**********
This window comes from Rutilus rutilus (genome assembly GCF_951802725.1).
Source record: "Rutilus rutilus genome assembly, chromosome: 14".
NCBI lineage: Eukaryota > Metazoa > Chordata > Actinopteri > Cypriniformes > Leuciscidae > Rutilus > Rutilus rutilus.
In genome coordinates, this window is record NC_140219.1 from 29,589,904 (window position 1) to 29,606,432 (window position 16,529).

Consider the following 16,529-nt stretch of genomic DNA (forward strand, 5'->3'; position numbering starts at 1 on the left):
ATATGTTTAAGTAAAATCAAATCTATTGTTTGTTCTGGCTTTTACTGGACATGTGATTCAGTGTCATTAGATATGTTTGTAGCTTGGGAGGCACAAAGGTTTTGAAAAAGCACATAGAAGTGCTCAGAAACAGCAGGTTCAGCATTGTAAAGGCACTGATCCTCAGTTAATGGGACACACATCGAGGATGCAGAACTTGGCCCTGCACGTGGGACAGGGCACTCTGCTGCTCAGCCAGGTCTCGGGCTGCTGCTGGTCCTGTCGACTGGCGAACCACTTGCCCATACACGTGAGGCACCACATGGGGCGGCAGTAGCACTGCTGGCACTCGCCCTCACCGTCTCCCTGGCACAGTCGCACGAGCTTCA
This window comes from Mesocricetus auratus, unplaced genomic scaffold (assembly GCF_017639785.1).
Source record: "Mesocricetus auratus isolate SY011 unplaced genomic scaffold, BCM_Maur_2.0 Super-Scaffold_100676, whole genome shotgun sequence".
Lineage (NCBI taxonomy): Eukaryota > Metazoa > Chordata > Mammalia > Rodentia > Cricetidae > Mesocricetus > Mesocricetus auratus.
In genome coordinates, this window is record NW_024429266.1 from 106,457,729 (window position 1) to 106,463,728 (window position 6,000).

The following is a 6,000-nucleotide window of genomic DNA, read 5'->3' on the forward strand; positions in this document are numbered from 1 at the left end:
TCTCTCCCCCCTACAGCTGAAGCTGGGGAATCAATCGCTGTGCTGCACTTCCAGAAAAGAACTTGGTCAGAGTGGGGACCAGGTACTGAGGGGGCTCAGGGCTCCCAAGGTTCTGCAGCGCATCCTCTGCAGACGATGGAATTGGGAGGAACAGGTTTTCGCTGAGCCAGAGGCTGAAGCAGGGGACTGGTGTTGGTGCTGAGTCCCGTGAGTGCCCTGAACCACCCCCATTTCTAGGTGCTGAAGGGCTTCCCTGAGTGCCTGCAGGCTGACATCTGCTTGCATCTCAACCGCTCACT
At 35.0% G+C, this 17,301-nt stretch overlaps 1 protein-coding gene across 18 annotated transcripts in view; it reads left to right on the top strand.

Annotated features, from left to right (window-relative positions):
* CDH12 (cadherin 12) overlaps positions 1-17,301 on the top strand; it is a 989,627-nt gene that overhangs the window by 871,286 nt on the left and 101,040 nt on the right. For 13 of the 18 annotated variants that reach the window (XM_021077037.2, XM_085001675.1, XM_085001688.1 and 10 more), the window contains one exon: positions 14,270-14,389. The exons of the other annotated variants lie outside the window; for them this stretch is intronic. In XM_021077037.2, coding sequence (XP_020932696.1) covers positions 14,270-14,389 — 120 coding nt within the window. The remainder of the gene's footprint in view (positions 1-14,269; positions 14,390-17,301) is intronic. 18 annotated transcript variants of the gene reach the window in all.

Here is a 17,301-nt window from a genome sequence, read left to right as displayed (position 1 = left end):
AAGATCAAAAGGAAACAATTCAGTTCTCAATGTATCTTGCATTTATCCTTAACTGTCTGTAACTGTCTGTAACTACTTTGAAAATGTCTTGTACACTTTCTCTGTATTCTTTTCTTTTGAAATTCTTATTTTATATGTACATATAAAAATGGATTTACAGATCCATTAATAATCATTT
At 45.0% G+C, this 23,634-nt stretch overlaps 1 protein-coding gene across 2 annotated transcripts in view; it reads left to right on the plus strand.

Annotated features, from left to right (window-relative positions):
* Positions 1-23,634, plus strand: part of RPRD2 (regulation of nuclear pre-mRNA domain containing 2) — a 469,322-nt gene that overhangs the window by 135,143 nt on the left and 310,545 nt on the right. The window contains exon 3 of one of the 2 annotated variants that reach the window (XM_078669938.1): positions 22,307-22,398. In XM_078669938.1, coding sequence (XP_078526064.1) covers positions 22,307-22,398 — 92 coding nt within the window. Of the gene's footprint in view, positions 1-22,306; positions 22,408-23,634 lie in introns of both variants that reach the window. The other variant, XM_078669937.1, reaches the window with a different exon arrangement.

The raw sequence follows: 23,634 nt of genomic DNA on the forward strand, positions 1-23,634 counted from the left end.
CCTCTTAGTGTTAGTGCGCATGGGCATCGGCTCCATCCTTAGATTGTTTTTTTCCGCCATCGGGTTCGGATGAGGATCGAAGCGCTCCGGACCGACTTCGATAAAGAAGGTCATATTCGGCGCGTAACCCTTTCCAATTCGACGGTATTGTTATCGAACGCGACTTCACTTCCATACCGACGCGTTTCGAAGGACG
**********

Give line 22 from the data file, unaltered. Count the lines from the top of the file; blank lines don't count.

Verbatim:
CCTCTTAGTGTTAGTGCGCATGGGCATCGGCTCCATCCTTAGATTGTTTTTTTCCGCCATCGGGTTCGGATGAGGATCGAAGCGCTCCGGACCGACTTCGATAAAGAAGGTCATATTCGGCGCGTAACCCTTTCCAATTCGACGGTATTGTTATCGAACGCGACTTCACTTCCATACCGACGCGTTTCGAAGGACG